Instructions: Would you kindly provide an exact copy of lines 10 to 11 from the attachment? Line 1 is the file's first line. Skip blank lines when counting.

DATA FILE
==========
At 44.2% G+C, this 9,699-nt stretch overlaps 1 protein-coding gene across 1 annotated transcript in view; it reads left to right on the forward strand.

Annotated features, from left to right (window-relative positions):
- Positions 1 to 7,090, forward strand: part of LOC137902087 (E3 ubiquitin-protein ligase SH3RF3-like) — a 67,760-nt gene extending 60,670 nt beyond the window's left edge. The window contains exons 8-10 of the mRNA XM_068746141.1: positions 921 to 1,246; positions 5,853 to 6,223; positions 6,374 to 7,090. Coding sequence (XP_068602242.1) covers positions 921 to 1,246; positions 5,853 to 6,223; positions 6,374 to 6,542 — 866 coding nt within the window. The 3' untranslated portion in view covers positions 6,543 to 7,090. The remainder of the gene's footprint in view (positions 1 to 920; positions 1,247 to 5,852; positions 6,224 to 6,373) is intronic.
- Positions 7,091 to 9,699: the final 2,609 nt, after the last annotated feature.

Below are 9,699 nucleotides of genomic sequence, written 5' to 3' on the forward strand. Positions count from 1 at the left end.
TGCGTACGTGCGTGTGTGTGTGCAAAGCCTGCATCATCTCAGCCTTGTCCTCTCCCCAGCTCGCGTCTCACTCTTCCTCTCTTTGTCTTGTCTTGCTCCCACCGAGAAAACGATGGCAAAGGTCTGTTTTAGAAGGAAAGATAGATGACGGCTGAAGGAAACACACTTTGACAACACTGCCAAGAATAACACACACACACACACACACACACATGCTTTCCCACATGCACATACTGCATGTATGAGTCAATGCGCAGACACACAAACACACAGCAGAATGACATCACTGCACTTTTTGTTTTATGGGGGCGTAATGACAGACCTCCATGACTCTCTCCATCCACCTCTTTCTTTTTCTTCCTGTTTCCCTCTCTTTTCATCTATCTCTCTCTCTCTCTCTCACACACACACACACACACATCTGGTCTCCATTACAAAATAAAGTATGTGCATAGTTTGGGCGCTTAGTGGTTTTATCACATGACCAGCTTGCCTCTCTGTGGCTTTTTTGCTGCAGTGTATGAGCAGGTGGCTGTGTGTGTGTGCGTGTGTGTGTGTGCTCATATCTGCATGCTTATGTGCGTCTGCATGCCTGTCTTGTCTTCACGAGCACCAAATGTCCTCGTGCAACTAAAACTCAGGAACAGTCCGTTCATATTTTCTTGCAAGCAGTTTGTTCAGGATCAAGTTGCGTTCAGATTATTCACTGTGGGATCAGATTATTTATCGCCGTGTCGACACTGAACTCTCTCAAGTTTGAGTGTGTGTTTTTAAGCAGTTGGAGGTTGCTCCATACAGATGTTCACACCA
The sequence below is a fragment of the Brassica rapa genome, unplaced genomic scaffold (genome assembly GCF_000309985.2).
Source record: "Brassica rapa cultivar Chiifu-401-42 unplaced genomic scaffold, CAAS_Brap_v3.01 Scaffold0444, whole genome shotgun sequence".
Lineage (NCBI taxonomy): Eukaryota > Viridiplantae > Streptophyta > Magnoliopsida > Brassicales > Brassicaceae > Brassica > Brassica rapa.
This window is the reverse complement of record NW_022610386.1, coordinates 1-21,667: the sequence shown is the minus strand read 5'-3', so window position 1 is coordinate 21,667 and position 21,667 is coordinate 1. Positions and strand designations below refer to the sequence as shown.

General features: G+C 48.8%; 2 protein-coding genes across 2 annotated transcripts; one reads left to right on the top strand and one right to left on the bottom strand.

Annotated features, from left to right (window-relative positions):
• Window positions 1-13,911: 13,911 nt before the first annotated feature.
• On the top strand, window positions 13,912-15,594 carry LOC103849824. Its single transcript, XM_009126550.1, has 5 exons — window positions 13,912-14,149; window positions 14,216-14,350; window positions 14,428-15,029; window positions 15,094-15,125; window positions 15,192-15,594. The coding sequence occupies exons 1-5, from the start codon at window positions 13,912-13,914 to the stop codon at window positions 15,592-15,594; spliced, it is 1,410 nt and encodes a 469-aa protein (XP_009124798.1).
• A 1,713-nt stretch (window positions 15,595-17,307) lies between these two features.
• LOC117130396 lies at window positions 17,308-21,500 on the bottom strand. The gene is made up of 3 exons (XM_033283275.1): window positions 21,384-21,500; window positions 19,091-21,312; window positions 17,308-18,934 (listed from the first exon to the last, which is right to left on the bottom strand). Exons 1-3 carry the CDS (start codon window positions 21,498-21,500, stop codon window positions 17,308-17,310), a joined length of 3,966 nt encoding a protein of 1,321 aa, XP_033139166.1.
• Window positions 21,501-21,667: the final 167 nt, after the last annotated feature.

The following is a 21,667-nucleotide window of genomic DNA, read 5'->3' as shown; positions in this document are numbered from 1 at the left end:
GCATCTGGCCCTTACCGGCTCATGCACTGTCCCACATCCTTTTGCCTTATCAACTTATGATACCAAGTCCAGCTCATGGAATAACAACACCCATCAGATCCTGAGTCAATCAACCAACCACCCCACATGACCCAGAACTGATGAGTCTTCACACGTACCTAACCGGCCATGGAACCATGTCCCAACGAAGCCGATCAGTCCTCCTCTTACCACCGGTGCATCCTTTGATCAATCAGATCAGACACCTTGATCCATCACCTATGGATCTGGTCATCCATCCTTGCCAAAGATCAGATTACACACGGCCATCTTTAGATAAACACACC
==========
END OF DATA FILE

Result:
This window is the reverse complement of record NW_022610386.1, coordinates 1-21,667: the sequence shown is the minus strand read 5'-3', so window position 1 is coordinate 21,667 and position 21,667 is coordinate 1. Positions and strand designations below refer to the sequence as shown.

General features: G+C 48.8%; 2 protein-coding genes across 2 annotated transcripts; one reads left to right on the top strand and one right to left on the bottom strand.